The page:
##### Document Text Contents

Page 2

Linear Algebra and Its Applications

Fourth Edition

Gilbert Strang

y

x y z

z

Ax b

b

0

Ay b

0Az

0

Page 272

262 Chapter 5 Eigenvalues and Eigenvectors

Now we have the fundamental equation of this chapter. It involves two unknowns

λ and x. It is an algebra problem, and differential equations can be forgotten! The

number λ (lambda) is an eigenvalue of the matrix A, and the vector x is the associated

eigenvector. Our goal is to find the eigenvalues and eigenvectors, λ ’s and x’s, and to use

them.

The Solution of Ax = λx

Notice that Ax = λx is a nonlinear equation; λ multiplies x. If we could discover λ , then

the equation for x would be linear. In fact we could write λ Ix in place of λx, and bring

this term over to the left side:

(A−λ I)x = 0. (9)

The identity matrix keeps matrices and vectors straight; the equation (A− λ )x = 0 is

shorter, but mixed up. This is the key to the problem:

The vector x is in the nullspace of A−λ I.

The number λ is chosen so that A−λ I has a nullspace.

Of course every matrix has a nullspace. It was ridiculous to suggest otherwise, but you

see the point. We want a nonzero eigenvector x, The vector x = 0 always satisfies

Ax = λx, but it is useless in solving differential equations. The goal is to build u(t) out

of exponentials eλ tx, and we are interested only in those particular values λ for which

there is a nonzero eigenvector x. To be of any use, the nullspace of A−λ I must contain

vectors other than zero. In short, A−λ I must be singular.

For this, the determinant gives a conclusive test.

5A The number λ is an eigenvalue of A if and only if A−λ I is singular:

det(A−λ I) = 0. (10)

This is the characteristic equation. Each λ is associated with eigenvectors x:

(A−λ I)x = 0 or Ax = λx. (11)

In our example, we shift A by λ I to make it singular:

Subtract λ I A−λ I =

[

4−λ −5

2 −3−λ

]

.

Note that λ is subtracted only from the main diagonal (because it multiplies I).

Determinant |A−λ I|= (4−λ )(−3−λ )+10 or λ 2−λ −2.

This is the characteristic polynomial. Its roots, where the determinant is zero, are the

eigenvalues. They come from the general formula for the roots of a quadratic, or from

Page 273

5.1 Introduction 263

factoring into λ 2− λ − 2 = (λ + 1)(λ − 2). That is zero if λ = −1 or λ = 2, as the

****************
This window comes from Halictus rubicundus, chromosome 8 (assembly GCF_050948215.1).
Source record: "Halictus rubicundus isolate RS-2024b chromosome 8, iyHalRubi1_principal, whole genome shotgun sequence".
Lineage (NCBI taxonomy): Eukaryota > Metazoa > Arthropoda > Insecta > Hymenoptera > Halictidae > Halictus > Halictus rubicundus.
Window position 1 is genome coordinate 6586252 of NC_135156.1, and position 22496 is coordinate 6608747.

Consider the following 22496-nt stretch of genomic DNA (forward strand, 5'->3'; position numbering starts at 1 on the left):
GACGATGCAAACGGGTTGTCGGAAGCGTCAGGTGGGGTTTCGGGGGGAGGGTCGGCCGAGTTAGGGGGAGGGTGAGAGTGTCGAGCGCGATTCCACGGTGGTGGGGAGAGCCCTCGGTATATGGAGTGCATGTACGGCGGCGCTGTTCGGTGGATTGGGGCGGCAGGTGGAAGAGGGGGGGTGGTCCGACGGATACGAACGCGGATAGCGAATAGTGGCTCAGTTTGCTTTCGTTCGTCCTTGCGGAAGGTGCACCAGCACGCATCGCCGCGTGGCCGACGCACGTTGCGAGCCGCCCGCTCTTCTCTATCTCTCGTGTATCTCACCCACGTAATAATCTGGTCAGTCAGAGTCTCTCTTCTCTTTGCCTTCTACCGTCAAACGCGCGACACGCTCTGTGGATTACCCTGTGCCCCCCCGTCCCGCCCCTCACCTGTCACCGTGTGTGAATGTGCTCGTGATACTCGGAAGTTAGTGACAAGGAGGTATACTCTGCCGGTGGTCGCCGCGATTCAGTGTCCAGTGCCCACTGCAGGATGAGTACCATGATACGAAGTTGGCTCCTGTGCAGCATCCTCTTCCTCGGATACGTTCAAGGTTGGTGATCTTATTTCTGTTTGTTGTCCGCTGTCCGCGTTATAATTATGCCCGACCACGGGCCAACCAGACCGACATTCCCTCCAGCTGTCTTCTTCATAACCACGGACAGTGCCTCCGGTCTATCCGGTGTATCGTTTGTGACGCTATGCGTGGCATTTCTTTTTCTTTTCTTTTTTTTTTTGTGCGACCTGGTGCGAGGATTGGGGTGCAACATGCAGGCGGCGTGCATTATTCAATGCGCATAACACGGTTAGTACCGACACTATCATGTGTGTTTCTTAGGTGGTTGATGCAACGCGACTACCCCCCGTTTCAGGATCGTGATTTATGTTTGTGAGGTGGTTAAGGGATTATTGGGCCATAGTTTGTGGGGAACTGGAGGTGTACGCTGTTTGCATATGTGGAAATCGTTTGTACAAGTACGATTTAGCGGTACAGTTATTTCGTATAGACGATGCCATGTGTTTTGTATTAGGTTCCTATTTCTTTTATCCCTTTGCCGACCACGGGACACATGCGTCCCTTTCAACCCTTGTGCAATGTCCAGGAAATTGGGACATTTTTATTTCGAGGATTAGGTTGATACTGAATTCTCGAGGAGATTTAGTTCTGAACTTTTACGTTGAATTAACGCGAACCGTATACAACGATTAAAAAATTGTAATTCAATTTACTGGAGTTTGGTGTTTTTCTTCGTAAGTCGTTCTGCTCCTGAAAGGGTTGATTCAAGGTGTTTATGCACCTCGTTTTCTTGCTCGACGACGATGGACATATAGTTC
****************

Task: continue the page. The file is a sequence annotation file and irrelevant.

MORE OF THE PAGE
general formula confirms:

Eigenvalues λ =

−b±

√

b2−4ac

2a

=

1±

√

9

2

=−1 and 2.

There are two eigenvalues, because a quadratic has two roots. Every 2 by 2 matrix

A−λ I has λ 2 (and no higher power of λ ) in its determinant.

The values λ =−1 and λ = 2 lead to a solution of Ax = λx or (A−λ I)x = 0. A matrix

with zero determinant is singular, so there must be nonzero vectors x in its nullspace. In

fact the nullspace contains a whole line of eigenvectors; it is a subspace!

λ1 =−1 : (A−λ1I)x =

[

5 −5

2 −2

][

y

z

]

=

[

0

0

]

.

The solution (the first eigenvector) is any nonzero multiple of x1:

Eigenvector for λ1 x1 =

[

1

1

]

.

The computation for λ2 is done separately:

λ2 = 2 : (A−λ2I)x =

[

2 −5

2 −5

][

y

z

]

=

[

0

0

]

.

The second eigenvector is any nonzero multiple of x2:

Eigenvector for λ2 x2 =

[

5

2

]

.

You might notice that the columns of A−λ1I give x2, and the columns of A−λ2I are

multiples of x1. This is special (and useful) for 2 by 2 matrices.

In the 3 by 3 case, I often set a component of x equal to 1 and solve (A−λ I)x = 0 for

the other components. Of course if x is an eigenvector then so is 7x and so is −x. All

vectors in the nullspace of A−λ I (which we call the eigenspace) will satisfy Ax = λx.

In our example the eigenspaces are the lines through x1 = (1,1) and x2 = (5,2).

Before going back to the application (the differential equation), we emphasize the

steps in solving Ax = λx:

1. Compute the determinant of A− λ I. With λ subtracted along the diagonal, this

determinant is a polynomial of degree n. It starts with (−λ )n.

2. Find the roots of this polynomial. The n roots are the eigenvalues of A.

3. For each eigenvalue solve the equation (A−λ I)x = 0. Since the determinant is

zero, there are solutions other than x = 0. Those are the eigenvectors.

Page 543